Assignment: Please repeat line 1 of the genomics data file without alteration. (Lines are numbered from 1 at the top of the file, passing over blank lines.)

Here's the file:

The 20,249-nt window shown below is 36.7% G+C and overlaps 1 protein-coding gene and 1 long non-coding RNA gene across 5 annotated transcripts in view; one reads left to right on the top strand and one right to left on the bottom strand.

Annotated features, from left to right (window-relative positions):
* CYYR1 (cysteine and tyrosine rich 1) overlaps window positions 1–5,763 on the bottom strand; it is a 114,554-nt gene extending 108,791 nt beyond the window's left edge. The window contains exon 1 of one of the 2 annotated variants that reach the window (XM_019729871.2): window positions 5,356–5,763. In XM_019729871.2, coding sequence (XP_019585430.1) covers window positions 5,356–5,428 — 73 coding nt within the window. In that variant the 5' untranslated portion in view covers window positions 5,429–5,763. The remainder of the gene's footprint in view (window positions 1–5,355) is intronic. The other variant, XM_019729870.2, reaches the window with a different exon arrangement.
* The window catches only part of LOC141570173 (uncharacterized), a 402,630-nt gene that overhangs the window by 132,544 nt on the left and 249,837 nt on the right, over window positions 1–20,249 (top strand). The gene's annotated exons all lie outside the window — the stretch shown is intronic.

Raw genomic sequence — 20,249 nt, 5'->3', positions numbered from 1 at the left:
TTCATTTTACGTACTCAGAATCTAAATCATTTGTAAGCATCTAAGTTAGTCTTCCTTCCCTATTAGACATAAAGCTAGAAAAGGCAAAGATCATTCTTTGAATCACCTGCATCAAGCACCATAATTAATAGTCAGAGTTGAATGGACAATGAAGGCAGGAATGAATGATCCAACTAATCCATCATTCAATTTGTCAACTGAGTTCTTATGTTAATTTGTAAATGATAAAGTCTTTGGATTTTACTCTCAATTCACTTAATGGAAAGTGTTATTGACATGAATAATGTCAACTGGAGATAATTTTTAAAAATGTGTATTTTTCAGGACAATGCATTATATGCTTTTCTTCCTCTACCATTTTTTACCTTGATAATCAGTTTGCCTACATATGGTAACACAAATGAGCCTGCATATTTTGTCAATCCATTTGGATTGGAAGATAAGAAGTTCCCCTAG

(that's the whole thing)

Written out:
The 20,249-nt window shown below is 36.7% G+C and overlaps 1 protein-coding gene and 1 long non-coding RNA gene across 5 annotated transcripts in view; one reads left to right on the top strand and one right to left on the bottom strand.